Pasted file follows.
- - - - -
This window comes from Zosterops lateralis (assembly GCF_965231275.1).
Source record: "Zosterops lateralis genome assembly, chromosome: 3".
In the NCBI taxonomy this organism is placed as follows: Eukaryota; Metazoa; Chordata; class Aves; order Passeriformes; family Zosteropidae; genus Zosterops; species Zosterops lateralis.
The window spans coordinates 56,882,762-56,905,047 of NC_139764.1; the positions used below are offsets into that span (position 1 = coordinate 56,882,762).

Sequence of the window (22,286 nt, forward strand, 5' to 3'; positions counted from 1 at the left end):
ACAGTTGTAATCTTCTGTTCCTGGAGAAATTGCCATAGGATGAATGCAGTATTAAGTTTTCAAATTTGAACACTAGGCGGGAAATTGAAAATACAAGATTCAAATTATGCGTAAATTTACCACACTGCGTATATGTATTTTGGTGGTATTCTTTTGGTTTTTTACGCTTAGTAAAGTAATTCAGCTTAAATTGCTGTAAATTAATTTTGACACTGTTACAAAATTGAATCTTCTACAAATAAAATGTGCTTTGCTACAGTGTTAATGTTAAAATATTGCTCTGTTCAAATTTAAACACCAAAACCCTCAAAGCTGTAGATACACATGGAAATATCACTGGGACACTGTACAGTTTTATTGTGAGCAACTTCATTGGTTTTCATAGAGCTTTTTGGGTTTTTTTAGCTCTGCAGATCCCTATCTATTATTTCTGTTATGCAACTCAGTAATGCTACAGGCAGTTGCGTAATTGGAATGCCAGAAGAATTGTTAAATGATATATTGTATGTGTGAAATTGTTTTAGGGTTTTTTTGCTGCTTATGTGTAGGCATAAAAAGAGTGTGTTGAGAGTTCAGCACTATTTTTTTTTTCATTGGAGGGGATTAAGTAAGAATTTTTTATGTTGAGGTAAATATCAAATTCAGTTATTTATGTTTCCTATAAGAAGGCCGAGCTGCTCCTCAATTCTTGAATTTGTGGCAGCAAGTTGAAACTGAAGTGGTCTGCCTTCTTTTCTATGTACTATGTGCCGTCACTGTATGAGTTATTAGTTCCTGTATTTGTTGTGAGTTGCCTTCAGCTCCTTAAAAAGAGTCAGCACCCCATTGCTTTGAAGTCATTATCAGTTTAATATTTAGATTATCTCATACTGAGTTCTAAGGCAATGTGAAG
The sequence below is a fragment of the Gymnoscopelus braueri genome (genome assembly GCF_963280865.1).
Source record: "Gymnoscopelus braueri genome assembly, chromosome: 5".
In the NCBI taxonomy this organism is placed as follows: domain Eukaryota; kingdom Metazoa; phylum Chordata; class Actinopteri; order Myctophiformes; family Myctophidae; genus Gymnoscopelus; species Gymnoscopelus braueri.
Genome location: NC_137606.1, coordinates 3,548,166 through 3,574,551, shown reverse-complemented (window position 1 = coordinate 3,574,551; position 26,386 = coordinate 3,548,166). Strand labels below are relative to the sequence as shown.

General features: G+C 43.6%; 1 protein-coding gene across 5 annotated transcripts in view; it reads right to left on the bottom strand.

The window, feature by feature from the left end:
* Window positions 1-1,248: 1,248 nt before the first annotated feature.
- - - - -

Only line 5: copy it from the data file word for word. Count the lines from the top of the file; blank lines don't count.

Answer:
Sequence of the window (22,286 nt, forward strand, 5' to 3'; positions counted from 1 at the left end):